By Moutaz Ali.
Tripoli, 24 August 2016.
Ageela Saleh has followed up the House of Representatives’ rejection of the second Government of National Accord line-up by demanding UN secretary-general Ban Ki-moon cease dealing with it and the Presidency Council. If Ban refuses, he has threatened to take the UN to the International Court of Justice.
The HoR president delivered his combative message via a letter handed over in New York by Ibrahim Dabashi, Libya’s much-fired UN ambassador, who still remains in post. Saleh’s argument is that without parliament’s approval of its ministers, the GNA cannot start functioning.
Yet almost immediately the US and the EU lined up behind the PC and the GNA. UNSMIL chief Martin Kobler insisted that under the Libyan Political Agreement, the two bodies were the sole executive authority in the country. He added that the GNA should continue to perform its duties until a vote of confidence was granted by the HoR.
Jonathan Winer, Washington’s special Libyan envoy said that December’s Security Council resolution backing the LPA and the PC remained in force. He warned that those who obstructed or undermined political transition must be held accountable. Ageela Saleh is already subject to UN sanctions on that very basis.
Saleh’s letter to Ban could be taken to read that he rejects the PC as well as the government ministers it nominated. It is not clear that parliament actually went that far in its vote. Until now, by simply considering and rejecting the two cabinets proposed by Faiez Serraj and his fellow PC members, it was assumed that legislators accepted the PC’s legitimacy.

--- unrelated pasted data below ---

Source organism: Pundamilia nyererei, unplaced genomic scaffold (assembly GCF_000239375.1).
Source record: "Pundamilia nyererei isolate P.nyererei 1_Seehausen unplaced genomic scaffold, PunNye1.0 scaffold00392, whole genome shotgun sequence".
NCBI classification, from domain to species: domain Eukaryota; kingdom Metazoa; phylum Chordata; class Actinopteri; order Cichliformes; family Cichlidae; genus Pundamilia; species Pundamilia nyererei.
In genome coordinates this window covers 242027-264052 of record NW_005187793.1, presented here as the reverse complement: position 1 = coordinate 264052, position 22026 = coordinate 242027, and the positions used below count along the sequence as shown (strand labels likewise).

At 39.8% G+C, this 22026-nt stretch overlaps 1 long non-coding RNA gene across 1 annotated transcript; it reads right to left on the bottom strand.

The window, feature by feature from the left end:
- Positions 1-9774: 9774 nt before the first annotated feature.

UNSMIL has reportedly called back members of the Libyan Political Dialogue to Tunis in a fortnight’s time, to review the political stand-off. When this body last met in July, it was to warn Faiez Serraj about his poor performance in sorting out the power, security and cash crises. This failure has dissipated the general enthusiasm with which he was welcomed to Tripoli at the end of March.
The challenge for the Dialogue and their international supporters is that from the moment of its signing last December in Skirhat, it has always been emphasised that the LPA cannot be changed. Power was divided between the executive in the form of the PC and the GNA and the legislature of the HoR, with the State Council holding a largely advisory role. On paper, it looked then like a system with checks and balances. However, today it appears to be all checks and no balance.